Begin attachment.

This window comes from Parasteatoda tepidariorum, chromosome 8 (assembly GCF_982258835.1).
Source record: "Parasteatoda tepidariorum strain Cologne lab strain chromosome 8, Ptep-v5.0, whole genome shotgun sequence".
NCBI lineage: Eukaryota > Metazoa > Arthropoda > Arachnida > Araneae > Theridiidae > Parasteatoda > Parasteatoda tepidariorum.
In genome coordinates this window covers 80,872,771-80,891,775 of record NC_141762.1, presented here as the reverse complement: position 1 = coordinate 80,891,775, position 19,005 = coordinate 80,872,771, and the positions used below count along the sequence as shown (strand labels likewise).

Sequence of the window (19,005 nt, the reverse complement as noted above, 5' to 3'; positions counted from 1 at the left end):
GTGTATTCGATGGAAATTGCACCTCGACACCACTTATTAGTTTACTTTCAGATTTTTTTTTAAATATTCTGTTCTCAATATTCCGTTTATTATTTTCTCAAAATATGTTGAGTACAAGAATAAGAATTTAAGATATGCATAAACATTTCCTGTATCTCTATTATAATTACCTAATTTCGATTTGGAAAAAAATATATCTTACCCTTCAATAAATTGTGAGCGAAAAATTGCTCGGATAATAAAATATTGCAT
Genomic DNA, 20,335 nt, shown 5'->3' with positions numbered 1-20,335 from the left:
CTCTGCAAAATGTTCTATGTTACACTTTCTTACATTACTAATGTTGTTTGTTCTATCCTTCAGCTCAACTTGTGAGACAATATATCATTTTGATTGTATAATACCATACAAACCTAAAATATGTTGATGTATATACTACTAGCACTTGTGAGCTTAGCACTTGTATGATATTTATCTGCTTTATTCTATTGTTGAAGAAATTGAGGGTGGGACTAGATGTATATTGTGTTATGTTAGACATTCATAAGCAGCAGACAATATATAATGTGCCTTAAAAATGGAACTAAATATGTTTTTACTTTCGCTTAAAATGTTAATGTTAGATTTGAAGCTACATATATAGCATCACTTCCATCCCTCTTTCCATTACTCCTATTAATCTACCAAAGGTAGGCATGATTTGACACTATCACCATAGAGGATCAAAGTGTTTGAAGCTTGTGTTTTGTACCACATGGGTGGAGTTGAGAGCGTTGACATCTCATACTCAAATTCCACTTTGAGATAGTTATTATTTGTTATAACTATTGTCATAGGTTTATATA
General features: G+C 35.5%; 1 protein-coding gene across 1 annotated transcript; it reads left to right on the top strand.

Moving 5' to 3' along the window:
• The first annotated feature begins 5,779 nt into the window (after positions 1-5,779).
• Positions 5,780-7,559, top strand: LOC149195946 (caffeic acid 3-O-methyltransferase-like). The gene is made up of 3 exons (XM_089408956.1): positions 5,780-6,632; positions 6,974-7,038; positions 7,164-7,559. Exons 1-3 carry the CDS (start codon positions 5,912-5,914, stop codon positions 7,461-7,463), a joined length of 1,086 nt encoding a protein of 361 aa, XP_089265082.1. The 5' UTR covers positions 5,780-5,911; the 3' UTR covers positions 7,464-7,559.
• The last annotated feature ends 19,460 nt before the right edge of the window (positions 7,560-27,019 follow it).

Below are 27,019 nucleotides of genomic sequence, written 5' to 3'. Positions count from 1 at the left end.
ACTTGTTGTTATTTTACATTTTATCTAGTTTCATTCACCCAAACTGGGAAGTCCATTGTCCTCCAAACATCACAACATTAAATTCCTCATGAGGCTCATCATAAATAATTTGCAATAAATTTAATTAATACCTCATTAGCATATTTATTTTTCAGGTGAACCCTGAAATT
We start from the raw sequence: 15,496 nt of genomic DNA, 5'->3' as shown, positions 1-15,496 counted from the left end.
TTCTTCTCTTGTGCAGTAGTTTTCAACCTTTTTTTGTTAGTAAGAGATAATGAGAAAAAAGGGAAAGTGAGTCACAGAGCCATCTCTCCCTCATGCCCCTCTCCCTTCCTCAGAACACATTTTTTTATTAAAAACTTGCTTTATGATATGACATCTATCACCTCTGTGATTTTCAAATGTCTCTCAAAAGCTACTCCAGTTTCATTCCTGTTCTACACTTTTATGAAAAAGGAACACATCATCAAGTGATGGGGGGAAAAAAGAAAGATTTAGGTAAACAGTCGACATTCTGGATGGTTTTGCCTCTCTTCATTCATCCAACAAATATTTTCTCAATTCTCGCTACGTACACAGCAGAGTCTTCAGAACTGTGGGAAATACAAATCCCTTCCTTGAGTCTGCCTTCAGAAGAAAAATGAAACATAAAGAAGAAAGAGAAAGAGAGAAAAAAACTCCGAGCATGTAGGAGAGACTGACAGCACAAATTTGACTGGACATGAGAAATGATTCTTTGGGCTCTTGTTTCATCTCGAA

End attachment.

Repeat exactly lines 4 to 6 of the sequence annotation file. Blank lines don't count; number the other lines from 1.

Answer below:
In genome coordinates this window covers 80,872,771-80,891,775 of record NC_141762.1, presented here as the reverse complement: position 1 = coordinate 80,891,775, position 19,005 = coordinate 80,872,771, and the positions used below count along the sequence as shown (strand labels likewise).

Sequence of the window (19,005 nt, the reverse complement as noted above, 5' to 3'; positions counted from 1 at the left end):
GTGTATTCGATGGAAATTGCACCTCGACACCACTTATTAGTTTACTTTCAGATTTTTTTTTAAATATTCTGTTCTCAATATTCCGTTTATTATTTTCTCAAAATATGTTGAGTACAAGAATAAGAATTTAAGATATGCATAAACATTTCCTGTATCTCTATTATAATTACCTAATTTCGATTTGGAAAAAAATATATCTTACCCTTCAATAAATTGTGAGCGAAAAATTGCTCGGATAATAAAATATTGCAT